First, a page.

Continuing with FIG. 7, in step 716 a determination is made as to whether temperature Ttrp of NOx trap 72 is between threshold values T1′ and T2′. Threshold value T2′ represents an upper level above which NOx trap 72 is operating a peak efficiency. Temperature threshold T1′ represents a lower level below which NOx trap 72 cannot support an exothermic reaction between unburned fuel vapors and excess oxygen. When the answer to step 716 is YES, a trap temperature error (e′) is calculated in step 718 based on a desired trap temperature (Tdtrp) of NOx trap 72 and the actual temperature (Ttrp) of NOx trap 72. Otherwise, trap temperature error (e′) is set to zero in step 720. Then, in step 722, from either step 718 or 720, a total error (etot) is calculated from both trap temperature error (e′) and catalyst temperature error (e). Then, in step 724 an initial control value (PRG_temp) is calculated based on a function (f) of total error (etot). In a preferred embodiment, function (f) represents a proportional, integral, and derivative controller, known to those skilled in the art as a PID controller. Then, in step 726, the initial control value (PRG_temp) is clipped based on the calculated fuel vapor concentration (ρfc) in the cylinder, as described previously herein with particular reference to FIG. 4. This operation prevents the temperature controller from adding too much fuel vapor from fuel system 130 and creating a combustible fuel vapor concentration in the cylinder. Finally, in step 728, clipped control signal (PRG_c) is limited based on temperature (Tcat) of catalyst 70, as described previously herein with particular reference to FIG. 6.

If the answer to step 712 is NO, then a determination is made in step 740 as to whether temperature Ttrp of NOx trap 72 is between threshold values T1′ and T2′. When the answer to step 740 is YES, trap temperature error (e′) is calculated in step 742 based on a desired trap temperature (Tdtrp) of NOx trap 72 and the actual temperature (Ttrp) of NOx trap 72. Then, in step 744, catalyst temperature error (e) is set to zero. Otherwise, trap temperature error (e′) is set to zero and catalyst temperature error (e) is set to zero in step 746.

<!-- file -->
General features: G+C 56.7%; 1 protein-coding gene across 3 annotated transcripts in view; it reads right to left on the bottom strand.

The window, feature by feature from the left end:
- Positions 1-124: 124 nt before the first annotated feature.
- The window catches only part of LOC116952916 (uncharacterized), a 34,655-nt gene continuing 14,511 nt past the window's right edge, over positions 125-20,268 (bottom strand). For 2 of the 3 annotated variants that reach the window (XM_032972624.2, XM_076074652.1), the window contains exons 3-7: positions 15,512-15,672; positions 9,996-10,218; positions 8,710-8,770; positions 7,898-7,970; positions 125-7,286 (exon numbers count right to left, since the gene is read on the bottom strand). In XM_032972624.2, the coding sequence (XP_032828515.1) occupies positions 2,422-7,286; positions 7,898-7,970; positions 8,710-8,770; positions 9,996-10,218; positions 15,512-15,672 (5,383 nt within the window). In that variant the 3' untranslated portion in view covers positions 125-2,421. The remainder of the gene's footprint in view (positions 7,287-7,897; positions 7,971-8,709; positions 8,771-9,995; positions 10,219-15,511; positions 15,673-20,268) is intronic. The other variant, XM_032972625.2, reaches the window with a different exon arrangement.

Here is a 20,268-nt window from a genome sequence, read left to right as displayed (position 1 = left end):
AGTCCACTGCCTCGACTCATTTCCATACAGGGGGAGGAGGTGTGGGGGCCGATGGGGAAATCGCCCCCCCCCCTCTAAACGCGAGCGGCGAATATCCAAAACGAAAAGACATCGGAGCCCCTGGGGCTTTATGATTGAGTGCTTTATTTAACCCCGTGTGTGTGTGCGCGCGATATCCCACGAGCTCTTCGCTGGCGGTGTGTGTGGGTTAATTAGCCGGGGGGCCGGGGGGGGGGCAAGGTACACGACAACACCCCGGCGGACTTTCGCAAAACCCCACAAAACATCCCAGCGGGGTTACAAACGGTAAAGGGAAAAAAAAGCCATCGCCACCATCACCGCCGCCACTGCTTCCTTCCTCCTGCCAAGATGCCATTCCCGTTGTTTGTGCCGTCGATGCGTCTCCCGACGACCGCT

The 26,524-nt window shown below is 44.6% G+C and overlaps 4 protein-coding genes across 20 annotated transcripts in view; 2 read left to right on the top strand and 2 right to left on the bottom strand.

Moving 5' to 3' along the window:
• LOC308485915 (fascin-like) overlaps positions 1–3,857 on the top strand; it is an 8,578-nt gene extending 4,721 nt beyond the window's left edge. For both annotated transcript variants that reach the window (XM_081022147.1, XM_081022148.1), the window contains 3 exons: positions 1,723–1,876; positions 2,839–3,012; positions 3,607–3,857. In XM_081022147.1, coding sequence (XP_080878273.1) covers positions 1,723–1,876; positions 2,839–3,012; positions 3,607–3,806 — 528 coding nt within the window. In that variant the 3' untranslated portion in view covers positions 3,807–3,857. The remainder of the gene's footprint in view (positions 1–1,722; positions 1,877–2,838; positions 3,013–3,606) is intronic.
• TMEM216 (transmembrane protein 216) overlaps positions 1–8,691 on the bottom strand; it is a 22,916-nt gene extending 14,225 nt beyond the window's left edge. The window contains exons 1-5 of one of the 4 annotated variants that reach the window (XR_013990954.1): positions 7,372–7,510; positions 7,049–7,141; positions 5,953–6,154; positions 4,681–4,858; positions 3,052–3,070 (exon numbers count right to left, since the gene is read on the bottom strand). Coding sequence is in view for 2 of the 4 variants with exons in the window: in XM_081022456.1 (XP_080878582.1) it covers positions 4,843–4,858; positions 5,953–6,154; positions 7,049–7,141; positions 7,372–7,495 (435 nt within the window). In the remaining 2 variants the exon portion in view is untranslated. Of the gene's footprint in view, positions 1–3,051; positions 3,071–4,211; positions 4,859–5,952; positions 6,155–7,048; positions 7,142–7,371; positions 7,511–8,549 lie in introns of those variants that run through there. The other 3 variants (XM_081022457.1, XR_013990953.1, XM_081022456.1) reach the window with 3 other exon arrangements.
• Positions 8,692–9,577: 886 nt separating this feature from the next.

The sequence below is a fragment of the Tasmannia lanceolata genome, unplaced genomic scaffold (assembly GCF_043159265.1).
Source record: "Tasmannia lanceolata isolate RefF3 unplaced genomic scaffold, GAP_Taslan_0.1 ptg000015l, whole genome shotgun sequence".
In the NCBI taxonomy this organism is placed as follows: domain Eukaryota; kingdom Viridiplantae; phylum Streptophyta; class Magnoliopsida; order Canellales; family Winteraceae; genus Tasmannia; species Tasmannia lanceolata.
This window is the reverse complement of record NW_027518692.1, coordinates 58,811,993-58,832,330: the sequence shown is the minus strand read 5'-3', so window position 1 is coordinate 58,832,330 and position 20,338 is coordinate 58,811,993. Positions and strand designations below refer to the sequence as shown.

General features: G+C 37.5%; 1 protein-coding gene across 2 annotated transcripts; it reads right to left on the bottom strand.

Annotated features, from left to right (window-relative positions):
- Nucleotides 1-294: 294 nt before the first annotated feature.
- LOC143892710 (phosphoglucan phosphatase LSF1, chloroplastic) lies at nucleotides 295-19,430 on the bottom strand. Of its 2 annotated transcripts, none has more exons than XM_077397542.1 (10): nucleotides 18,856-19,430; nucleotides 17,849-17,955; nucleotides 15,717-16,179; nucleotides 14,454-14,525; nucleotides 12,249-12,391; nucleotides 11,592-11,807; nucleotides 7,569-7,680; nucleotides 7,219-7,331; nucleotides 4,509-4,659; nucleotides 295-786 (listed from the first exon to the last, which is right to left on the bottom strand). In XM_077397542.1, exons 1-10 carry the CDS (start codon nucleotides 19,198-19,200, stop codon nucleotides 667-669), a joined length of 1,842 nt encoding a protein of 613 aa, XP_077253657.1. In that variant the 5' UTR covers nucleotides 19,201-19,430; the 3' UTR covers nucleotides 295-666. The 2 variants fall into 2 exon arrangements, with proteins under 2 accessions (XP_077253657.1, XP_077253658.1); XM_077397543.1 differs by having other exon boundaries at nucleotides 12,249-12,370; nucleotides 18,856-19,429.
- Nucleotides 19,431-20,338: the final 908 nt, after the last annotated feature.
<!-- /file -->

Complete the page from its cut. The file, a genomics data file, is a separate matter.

Accordingly, both emission control device temperatures are maintained above a value representing peak catalyst efficiency using unburned fuel vapor purge.

Referring now to FIG. 8, a routine for limiting clipped control signal (PRG_c) is described so that temperature (Ttrp) of NOx trap 72 can be controlled to the desired level while preventing temperature (Tcat) from becoming too high or stratified operation is discontinued if purge flow is too low. First, in step 810, a determination is made as to whether temperature (Tcat) of catalyst 70 is less than a maximum allowable temperature (TuMAX). When the answer to step 810 is YES, intermediate control signal PRG13S is calculated based on the clipped value (PRG_c). Otherwise, intermediate control signal PRG_S is calculated in step 814 based on the clipped value (PRG_c) and a function (f2) of maximum allowable temperature (TUMAX) and temperature (Tcat) of catalyst 70. In a preferred embodiment, function (f2) represents a proportional, integral, and derivative controller, known to those skilled in the art as a PID controller.

Then, in step 820, a determination is made as to whether intermediate control signal PRG_S is greater than required fuel vapor purge REQ_PRG. Required fuel vapor purge REQ_PRG is determined so that fuel system 130 does not become oversaturated with fuel vapors. When the answer to step 820 is NO, then additional fuel vapor purge is required. Since fuel vapor purge cannot be increased in the current mode without increasing engine torque or emission control device temperature, engine 10 is switched to homogenous operation in step 822. In an alternative embodiment, engine 10 is switched a split mode where both a homogeneous mixture and stratified mixture, both of which burn in the engine cylinders, are formed.